“All you need to know about Paediatric cardiac procedures – ASD/VSD”
— Get Well in India
A hole in the wall between the two upper collecting chambers (ASD) or between the two bottom pumping chambers (VSD) can change the normal flow of blood through heart.
A baby with one or more heart defects since birth has Congenital heart diseases. The complexity of the disease depends on the size and the location of the defect, it may have no symptom or even lead to a heart failure. Possible reason for a heart failure in a baby could be complications during the time of pregnancy or due to inadequate feeding and inadequate weight gain.
Heart has two sides which are separated by an inner wall called the septum. With each heartbeat, the right side of your heart receives oxygen-poor blood from your body and pumps it to your lungs. The left side of your heart receives oxygen-rich blood from your lungs and pumps it to your body. The septum, which is the inner wall, prevents mixing of blood between the two sides of the heart. However, some babies are born with holes in the upper or lower septum.
A hole in the septum between the heart’s two upper chambers is called an atrial septal defect (ASD). A hole in the septum between the heart’s two lower chambers is called a ventricular septal defect (VSD).
ASDs and VSDs allow blood to pass from the left side of the heart to the right side. This means that oxygen-rich blood can mix with oxygen-poor blood. As a result, some oxygen-rich blood is pumped to the lungs instead of out to the body.
Over the past few decades, the diagnosis and treatment of ASDs and VSDs have greatly improved. Children with these defects can survive to adulthood and live a normal life because sometimes their heart defects close on their own or might have been repaired.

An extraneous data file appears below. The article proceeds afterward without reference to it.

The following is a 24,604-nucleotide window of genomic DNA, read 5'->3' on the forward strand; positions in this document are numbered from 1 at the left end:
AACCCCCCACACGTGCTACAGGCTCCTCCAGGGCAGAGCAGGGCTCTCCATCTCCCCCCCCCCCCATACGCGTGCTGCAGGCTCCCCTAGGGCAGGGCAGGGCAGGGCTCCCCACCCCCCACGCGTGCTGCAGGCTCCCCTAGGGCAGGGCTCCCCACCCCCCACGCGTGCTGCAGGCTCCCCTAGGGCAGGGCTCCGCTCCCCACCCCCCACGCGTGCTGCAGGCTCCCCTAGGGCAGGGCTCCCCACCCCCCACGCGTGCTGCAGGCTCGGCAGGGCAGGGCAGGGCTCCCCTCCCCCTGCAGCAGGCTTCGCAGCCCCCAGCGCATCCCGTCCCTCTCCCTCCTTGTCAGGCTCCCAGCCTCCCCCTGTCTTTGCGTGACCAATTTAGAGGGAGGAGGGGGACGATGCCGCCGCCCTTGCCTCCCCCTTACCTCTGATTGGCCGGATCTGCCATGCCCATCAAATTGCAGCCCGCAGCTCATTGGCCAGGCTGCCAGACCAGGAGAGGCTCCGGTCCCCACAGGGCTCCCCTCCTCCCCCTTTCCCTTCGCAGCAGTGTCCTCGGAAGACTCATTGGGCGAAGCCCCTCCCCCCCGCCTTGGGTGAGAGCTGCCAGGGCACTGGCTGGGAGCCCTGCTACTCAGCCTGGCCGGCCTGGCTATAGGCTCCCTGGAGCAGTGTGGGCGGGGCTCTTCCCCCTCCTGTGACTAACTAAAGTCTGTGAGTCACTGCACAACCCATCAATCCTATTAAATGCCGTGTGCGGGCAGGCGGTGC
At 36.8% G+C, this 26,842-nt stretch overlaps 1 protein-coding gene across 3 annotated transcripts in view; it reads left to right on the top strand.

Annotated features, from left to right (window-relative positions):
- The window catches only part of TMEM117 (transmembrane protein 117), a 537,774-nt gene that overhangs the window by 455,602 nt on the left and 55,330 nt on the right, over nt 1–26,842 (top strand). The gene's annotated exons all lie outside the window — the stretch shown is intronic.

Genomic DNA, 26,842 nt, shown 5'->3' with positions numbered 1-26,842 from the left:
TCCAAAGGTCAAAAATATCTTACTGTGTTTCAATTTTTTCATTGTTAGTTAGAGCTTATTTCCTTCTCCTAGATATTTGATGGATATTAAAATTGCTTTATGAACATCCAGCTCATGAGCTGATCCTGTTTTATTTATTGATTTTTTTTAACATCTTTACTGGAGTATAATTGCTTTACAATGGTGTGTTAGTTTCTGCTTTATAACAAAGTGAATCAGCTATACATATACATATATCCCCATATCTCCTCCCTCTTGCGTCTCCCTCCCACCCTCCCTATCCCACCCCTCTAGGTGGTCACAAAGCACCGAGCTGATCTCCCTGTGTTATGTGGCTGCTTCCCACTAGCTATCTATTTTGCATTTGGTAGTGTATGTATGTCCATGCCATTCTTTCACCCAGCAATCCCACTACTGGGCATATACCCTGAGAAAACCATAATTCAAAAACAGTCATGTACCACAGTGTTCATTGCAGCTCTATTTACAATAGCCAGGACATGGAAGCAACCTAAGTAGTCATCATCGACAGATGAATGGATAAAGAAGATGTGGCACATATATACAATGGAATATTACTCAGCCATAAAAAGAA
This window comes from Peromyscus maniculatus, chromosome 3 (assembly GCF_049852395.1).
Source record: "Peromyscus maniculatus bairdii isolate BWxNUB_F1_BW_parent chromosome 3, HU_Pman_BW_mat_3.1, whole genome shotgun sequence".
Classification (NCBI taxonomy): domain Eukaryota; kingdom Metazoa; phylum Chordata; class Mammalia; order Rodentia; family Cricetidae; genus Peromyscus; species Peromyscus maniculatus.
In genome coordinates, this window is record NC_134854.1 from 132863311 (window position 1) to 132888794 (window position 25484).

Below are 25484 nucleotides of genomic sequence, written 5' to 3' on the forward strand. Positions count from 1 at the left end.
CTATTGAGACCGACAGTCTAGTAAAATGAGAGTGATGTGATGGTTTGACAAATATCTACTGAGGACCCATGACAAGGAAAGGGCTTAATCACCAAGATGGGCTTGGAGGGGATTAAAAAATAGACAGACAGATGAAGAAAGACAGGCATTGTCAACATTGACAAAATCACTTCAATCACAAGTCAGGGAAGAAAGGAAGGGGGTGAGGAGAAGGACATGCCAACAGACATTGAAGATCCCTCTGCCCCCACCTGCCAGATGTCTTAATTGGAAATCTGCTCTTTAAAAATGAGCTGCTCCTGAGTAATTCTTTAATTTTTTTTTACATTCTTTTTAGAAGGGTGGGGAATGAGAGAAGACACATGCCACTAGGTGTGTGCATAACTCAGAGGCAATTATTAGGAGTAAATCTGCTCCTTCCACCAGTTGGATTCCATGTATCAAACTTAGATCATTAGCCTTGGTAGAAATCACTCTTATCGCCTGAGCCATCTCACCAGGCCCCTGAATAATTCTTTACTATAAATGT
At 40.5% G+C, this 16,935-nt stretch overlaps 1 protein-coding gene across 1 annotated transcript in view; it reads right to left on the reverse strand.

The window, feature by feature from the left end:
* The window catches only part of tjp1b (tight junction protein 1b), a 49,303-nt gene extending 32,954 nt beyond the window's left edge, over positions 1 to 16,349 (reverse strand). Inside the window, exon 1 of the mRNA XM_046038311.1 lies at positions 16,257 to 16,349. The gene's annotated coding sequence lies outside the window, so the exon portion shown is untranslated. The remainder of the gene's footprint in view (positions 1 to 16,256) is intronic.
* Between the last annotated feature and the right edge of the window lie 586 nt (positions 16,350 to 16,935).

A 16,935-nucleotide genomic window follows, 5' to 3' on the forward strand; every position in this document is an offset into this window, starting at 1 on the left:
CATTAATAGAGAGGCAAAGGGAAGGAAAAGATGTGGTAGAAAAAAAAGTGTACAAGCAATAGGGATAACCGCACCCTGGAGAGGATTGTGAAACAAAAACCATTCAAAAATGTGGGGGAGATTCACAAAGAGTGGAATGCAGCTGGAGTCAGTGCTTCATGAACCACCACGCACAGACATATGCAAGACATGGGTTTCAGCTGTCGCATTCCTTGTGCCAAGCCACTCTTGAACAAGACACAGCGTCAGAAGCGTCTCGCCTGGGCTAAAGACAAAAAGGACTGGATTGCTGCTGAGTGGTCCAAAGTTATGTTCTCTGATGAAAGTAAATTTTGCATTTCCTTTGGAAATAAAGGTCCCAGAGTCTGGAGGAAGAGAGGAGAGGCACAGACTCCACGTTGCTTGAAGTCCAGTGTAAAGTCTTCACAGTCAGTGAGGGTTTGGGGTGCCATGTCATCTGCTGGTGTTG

Dr. Suresh Rao
Paediatric - ASD/VSD
Dr. Krishnan Iyer
Paediatric - ASD/VSD
In a healthy child’s heart, there is a muscle about the size of his or her fist. The heart works like a pump and beats 1,00,000 times a day.
There are four chambers and four valves which are connected to various blood vessels. Veins are blood vessels that carry blood from the body to the heart. Arteries are blood vessels that carry blood away from the heart to the body.
A healthy heart has:
Heart Chambers: The heart has four chambers:
- The atria are the two upper chambers that collect blood as it flows into the heart.
- The ventricles are the two lower chambers that pump blood out of the heart to the lungs or other parts of the body.
Heart Valves: There are four valves which control the flow of blood from the atria to the ventricles and from the ventricles into the two large arteries connected to the heart.
- The tricuspid valve is in the right side of the heart, between the right atrium and the right ventricle.
- The pulmonary valve is in the right side of the heart, between the right ventricle and the entrance to the pulmonary artery. This artery carries blood from the heart to the lungs.
- The mitral valve is in the left side of the heart, between the left atrium and the left ventricle.